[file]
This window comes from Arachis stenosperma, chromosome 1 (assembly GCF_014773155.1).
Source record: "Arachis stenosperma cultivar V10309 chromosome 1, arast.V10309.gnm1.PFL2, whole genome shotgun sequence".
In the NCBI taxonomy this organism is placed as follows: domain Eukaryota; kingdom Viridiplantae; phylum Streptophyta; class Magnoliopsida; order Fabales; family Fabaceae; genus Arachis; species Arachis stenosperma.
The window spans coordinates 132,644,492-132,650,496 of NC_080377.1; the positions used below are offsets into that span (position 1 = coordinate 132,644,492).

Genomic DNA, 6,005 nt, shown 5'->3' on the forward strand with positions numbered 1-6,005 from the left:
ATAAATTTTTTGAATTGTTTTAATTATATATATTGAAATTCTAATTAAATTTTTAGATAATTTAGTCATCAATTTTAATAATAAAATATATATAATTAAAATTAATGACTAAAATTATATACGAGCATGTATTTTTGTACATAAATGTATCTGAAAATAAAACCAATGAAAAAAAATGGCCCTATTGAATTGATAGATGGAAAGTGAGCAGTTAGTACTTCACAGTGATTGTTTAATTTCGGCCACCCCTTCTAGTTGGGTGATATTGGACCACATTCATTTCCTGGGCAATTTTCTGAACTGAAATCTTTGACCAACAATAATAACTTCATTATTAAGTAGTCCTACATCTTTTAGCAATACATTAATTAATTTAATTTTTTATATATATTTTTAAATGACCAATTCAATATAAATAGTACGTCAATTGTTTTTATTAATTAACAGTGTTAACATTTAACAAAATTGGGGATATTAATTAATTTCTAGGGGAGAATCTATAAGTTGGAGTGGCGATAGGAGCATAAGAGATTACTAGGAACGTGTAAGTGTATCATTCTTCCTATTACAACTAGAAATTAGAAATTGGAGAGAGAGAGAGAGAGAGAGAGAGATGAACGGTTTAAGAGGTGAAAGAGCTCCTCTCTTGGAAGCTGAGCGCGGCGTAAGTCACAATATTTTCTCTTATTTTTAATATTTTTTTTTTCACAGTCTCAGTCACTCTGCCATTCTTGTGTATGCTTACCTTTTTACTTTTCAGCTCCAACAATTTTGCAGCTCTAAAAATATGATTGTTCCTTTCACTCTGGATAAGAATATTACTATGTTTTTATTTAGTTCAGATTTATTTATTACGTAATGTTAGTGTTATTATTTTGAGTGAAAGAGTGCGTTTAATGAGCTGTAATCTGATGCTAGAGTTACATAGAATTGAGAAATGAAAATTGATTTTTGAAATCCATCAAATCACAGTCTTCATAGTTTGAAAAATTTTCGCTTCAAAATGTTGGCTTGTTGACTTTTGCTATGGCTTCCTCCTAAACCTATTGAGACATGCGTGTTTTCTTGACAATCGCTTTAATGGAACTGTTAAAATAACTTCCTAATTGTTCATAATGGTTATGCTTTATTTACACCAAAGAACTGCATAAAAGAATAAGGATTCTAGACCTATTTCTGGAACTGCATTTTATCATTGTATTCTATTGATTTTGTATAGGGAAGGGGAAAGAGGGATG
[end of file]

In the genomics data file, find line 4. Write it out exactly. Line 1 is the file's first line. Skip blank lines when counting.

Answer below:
The window spans coordinates 132,644,492-132,650,496 of NC_080377.1; the positions used below are offsets into that span (position 1 = coordinate 132,644,492).